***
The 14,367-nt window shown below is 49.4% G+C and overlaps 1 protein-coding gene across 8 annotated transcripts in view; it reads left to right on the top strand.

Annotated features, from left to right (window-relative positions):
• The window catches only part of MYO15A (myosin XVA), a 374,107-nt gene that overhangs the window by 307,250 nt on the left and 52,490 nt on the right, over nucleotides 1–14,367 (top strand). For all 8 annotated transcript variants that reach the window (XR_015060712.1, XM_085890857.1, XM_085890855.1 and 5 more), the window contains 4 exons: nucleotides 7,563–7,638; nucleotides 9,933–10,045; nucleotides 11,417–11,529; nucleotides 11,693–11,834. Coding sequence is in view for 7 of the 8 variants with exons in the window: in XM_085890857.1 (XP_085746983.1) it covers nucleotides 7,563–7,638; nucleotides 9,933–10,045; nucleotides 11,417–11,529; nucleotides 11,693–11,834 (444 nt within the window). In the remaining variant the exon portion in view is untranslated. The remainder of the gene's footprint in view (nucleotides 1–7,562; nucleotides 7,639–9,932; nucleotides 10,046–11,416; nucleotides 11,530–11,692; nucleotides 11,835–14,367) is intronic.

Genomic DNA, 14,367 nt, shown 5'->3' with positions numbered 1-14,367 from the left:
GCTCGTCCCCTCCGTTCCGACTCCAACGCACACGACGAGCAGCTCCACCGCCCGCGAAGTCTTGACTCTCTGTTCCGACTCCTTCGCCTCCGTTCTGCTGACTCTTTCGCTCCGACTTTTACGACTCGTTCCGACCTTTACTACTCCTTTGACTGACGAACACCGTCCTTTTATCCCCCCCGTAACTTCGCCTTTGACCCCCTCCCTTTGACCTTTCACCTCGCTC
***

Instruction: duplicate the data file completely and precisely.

The 14,367-nt window shown below is 49.4% G+C and overlaps 1 protein-coding gene across 8 annotated transcripts in view; it reads left to right on the top strand.

Annotated features, from left to right (window-relative positions):
• The window catches only part of MYO15A (myosin XVA), a 374,107-nt gene that overhangs the window by 307,250 nt on the left and 52,490 nt on the right, over nucleotides 1–14,367 (top strand). For all 8 annotated transcript variants that reach the window (XR_015060712.1, XM_085890857.1, XM_085890855.1 and 5 more), the window contains 4 exons: nucleotides 7,563–7,638; nucleotides 9,933–10,045; nucleotides 11,417–11,529; nucleotides 11,693–11,834. Coding sequence is in view for 7 of the 8 variants with exons in the window: in XM_085890857.1 (XP_085746983.1) it covers nucleotides 7,563–7,638; nucleotides 9,933–10,045; nucleotides 11,417–11,529; nucleotides 11,693–11,834 (444 nt within the window). In the remaining variant the exon portion in view is untranslated. The remainder of the gene's footprint in view (nucleotides 1–7,562; nucleotides 7,639–9,932; nucleotides 10,046–11,416; nucleotides 11,530–11,692; nucleotides 11,835–14,367) is intronic.

Genomic DNA, 14,367 nt, shown 5'->3' with positions numbered 1-14,367 from the left:
GCTCGTCCCCTCCGTTCCGACTCCAACGCACACGACGAGCAGCTCCACCGCCCGCGAAGTCTTGACTCTCTGTTCCGACTCCTTCGCCTCCGTTCTGCTGACTCTTTCGCTCCGACTTTTACGACTCGTTCCGACCTTTACTACTCCTTTGACTGACGAACACCGTCCTTTTATCCCCCCCGTAACTTCGCCTTTGACCCCCTCCCTTTGACCTTTCACCTCGCTC